Republicans are contributing to the problem in their own way, too. Rather than offering any substantive governing vision of their own, they assume that voters will be repelled by unpopular progressive policies such as defunding the police, encouraging nearly unlimited illegal immigration, and promoting sexual and gender “fluidity” to schoolchildren. They ignore, of course, the fact that their own embrace of fundamentalist morality on abortion is also widely rejected by the populace. And even Right-leaning voters may doubt the sanity of some of the GOP’s eccentric candidates this November.

In short, both major parties stoke polarisation, the primary beneficiaries of which are those parties’ own political machines. But most Americans broadly want the same things: safety, economic security, a post-pandemic return to normalcy, and an end to dependence on China. Their divisions are based not so much on ideology but on the real circumstances of their everyday life.

The most critical, yet least appreciated, of these circumstances is class. America has long been celebrated as the “land of opportunity”, yet for working and middle-class people in particular, opportunity is increasingly to come by. With inflation elevated and a recession seemingly on the horizon, pocketbook issues are likely to become even more important in the coming months. According to a NBC News poll, for instance, nearly two-thirds of Americans say their pay check is falling behind the cost of living, and the Republicans hold a 19-point advantage over the Democrats on the economy.

A downturn could also benefit the Left eventually. As the American Prospect points out, proletarianised members of the middle class are increasingly shopping at the dollar stores that formerly served working and welfare populations. Labour, a critical component of the Democratic coalition, could be on the verge of a generational surge, with unionisation spreading to fast food retailers, Amazon warehouses, and Starbucks.

To take advantage of a resurgent labour movement, however, Democrats will have to move away from what Democratic strategist James Carville scathingly calls  “faculty lounge politics”: namely, their obsession with gender, race, and especially climate. For instance, by demanding “net zero” emissions on a tight deadline, without developing the natural gas and nuclear production needed to meet the country’s energy needs, progressives run the risk of inadvertently undermining the American economy. Ill-advised green policies will be particularly devastating for the once heavily Democratic workers involved in material production sectors like energy, agriculture, manufacturing, warehousing, and logistics.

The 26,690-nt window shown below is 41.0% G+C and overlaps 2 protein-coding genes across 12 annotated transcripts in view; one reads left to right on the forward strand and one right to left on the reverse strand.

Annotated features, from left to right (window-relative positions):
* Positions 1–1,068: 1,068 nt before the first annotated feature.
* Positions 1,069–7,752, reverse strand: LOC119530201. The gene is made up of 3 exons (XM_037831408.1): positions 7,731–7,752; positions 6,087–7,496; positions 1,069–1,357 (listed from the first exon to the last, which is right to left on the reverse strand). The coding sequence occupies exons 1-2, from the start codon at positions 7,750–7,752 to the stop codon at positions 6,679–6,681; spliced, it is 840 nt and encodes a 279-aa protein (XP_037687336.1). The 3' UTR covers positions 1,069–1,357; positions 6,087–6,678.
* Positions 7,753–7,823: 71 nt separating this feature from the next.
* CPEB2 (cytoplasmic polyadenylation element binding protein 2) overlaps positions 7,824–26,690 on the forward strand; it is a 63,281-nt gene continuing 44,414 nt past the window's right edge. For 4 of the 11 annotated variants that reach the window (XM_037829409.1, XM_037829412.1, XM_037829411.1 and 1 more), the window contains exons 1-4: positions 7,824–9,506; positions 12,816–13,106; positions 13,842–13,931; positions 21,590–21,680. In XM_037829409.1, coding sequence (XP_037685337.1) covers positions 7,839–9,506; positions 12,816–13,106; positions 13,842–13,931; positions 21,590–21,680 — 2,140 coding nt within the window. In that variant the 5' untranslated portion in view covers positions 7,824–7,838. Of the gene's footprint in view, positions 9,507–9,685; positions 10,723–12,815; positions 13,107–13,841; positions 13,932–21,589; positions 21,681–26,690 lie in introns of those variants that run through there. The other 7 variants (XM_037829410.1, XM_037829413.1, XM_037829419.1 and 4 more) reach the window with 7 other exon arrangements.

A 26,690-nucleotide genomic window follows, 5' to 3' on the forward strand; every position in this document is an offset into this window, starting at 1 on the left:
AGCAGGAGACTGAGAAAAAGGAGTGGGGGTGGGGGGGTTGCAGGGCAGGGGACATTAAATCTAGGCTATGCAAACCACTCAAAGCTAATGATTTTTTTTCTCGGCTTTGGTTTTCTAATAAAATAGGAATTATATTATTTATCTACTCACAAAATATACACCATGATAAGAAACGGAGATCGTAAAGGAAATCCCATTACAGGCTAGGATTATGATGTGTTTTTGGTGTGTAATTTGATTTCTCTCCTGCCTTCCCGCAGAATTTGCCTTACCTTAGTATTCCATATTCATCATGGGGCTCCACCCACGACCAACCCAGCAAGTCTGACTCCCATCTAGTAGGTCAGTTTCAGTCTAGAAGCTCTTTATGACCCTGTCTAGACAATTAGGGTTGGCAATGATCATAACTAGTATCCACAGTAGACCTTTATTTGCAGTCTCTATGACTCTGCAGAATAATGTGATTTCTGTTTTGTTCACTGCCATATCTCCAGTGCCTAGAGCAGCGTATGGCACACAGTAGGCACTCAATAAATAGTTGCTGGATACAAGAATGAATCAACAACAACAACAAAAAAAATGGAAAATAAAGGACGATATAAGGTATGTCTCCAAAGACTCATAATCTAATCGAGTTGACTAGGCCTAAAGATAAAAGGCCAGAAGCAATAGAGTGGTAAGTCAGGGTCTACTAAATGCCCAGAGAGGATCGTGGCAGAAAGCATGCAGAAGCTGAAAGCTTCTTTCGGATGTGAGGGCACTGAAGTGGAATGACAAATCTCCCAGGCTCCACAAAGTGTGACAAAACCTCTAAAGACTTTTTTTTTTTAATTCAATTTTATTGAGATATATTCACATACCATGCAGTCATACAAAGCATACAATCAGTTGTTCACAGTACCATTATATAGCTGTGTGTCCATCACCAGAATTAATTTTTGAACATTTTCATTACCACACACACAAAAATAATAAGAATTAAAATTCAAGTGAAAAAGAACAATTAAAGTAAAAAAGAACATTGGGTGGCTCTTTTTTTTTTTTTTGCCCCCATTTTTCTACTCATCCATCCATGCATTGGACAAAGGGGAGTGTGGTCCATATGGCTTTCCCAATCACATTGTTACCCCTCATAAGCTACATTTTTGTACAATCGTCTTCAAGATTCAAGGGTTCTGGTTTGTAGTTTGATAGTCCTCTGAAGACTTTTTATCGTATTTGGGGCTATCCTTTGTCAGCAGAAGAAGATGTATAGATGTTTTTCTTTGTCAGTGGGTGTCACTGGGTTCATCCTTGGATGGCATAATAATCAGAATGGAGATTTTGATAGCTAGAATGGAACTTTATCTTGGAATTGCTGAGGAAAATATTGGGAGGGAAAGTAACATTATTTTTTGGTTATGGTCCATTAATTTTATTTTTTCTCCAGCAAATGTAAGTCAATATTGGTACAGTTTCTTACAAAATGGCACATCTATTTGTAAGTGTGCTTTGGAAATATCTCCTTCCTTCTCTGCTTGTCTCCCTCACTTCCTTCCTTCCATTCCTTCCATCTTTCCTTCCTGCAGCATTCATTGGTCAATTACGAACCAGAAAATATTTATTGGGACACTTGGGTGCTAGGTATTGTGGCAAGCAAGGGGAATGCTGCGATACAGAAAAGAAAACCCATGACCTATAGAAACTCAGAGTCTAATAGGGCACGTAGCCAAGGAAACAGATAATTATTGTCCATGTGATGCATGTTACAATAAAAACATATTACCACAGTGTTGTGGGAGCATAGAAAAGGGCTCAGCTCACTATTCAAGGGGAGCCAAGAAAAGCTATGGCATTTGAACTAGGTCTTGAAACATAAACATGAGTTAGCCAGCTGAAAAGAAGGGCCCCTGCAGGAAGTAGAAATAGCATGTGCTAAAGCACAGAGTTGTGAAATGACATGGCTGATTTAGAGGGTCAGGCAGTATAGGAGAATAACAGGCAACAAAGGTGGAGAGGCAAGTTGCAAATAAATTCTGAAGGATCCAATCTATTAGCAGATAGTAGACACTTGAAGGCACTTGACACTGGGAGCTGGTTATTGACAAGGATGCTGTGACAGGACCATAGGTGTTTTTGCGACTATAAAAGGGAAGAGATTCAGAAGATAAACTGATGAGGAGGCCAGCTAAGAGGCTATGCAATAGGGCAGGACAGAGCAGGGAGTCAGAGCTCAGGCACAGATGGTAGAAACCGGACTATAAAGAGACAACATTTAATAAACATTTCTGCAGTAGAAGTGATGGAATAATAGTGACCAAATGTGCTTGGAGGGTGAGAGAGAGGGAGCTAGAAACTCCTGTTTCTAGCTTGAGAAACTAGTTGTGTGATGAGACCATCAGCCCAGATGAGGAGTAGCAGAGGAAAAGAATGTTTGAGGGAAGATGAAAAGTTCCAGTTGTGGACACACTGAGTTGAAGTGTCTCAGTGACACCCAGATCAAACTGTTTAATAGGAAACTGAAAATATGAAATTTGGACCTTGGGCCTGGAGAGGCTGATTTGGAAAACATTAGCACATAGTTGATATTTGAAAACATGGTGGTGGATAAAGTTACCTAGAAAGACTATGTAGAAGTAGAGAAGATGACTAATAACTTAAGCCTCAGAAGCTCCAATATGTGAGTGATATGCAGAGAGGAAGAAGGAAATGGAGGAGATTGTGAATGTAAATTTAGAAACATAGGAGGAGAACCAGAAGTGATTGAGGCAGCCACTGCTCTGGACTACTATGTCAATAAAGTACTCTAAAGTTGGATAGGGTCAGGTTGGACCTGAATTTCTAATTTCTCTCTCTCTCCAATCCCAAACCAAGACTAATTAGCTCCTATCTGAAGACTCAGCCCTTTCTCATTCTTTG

To win in the coming election and beyond, Democrats need to focus instead on basic economic concerns such as higher wages, affordable housing, and improved education. They also need to address the roughly half of all small businesses reporting that inflation could force them into bankruptcy. Some progressives believe that climate change will doom the Republicans, but this is wishful thinking. According to Gallup, barely 3% of voters name environmental issues as their top concern.

Racial divides are also important — though not in the way that media hysterics about “white supremacy” would lead you to believe. Florida Governor Ron DeSantis’s decision to fly undocumented immigrants to Martha’s Vineyard was undoubtedly a political stunt, and one arguably in poor taste. But it succeeded in its main goal: highlighting the enormous divide between the border states affected by illegal immigration and the bastions of white progressivism who tend to favour it.

Under Biden, the Democrats have essentially embraced “open borders” — illegal crossings are at record levels, and few of the migrants who make it across the border are ever required to leave. This policy reflects a deep-seated belief among elite Democrats that a more diverse, less white population works to their political favour. Whether they are right to think so, however, is far from clear. Black people still overwhelmingly back the Democrats, but Asians (the fastest-growing minority) and Latinos (the largest) are more evenly divided, and have been drifting toward the Republicans in recent years.

Here, too, class is a key factor. Many middle and upper-class minorities are on board with the Democrats’ anti-racist agenda. But many working-class Hispanics and Asians have more basic concerns. After all,  notes former Democratic Strategist Ruy Teixiera, these are the people most affected by inflation, rising crime, poor schools, and threats to their livelihoods posed by draconian green policies.